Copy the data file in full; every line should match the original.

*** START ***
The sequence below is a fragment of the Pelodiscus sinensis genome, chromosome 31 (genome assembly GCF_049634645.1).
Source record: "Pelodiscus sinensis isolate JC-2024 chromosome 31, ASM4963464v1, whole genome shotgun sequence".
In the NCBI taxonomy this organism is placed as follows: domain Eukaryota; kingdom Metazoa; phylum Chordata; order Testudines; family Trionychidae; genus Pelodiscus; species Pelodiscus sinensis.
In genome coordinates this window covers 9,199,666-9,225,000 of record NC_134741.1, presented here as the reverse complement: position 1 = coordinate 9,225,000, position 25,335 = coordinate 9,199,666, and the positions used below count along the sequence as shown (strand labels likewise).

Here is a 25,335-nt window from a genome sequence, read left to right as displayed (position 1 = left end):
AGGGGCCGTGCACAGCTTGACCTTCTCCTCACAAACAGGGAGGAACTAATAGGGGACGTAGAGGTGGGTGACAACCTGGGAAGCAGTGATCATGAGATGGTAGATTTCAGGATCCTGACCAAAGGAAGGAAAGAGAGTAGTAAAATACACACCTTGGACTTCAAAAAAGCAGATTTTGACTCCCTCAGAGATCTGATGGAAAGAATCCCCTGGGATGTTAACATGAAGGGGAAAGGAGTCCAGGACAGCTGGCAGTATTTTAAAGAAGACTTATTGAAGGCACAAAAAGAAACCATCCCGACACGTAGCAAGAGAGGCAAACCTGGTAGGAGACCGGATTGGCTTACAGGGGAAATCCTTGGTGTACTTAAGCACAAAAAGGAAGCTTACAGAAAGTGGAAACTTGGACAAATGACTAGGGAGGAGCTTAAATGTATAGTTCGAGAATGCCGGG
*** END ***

The sequence below is a fragment of the Pelodiscus sinensis genome, chromosome 31 (genome assembly GCF_049634645.1).
Source record: "Pelodiscus sinensis isolate JC-2024 chromosome 31, ASM4963464v1, whole genome shotgun sequence".
In the NCBI taxonomy this organism is placed as follows: domain Eukaryota; kingdom Metazoa; phylum Chordata; order Testudines; family Trionychidae; genus Pelodiscus; species Pelodiscus sinensis.
In genome coordinates this window covers 9,199,666-9,225,000 of record NC_134741.1, presented here as the reverse complement: position 1 = coordinate 9,225,000, position 25,335 = coordinate 9,199,666, and the positions used below count along the sequence as shown (strand labels likewise).

Here is a 25,335-nt window from a genome sequence, read left to right as displayed (position 1 = left end):
AGGGGCCGTGCACAGCTTGACCTTCTCCTCACAAACAGGGAGGAACTAATAGGGGACGTAGAGGTGGGTGACAACCTGGGAAGCAGTGATCATGAGATGGTAGATTTCAGGATCCTGACCAAAGGAAGGAAAGAGAGTAGTAAAATACACACCTTGGACTTCAAAAAAGCAGATTTTGACTCCCTCAGAGATCTGATGGAAAGAATCCCCTGGGATGTTAACATGAAGGGGAAAGGAGTCCAGGACAGCTGGCAGTATTTTAAAGAAGACTTATTGAAGGCACAAAAAGAAACCATCCCGACACGTAGCAAGAGAGGCAAACCTGGTAGGAGACCGGATTGGCTTACAGGGGAAATCCTTGGTGTACTTAAGCACAAAAAGGAAGCTTACAGAAAGTGGAAACTTGGACAAATGACTAGGGAGGAGCTTAAATGTATAGTTCGAGAATGCCGGG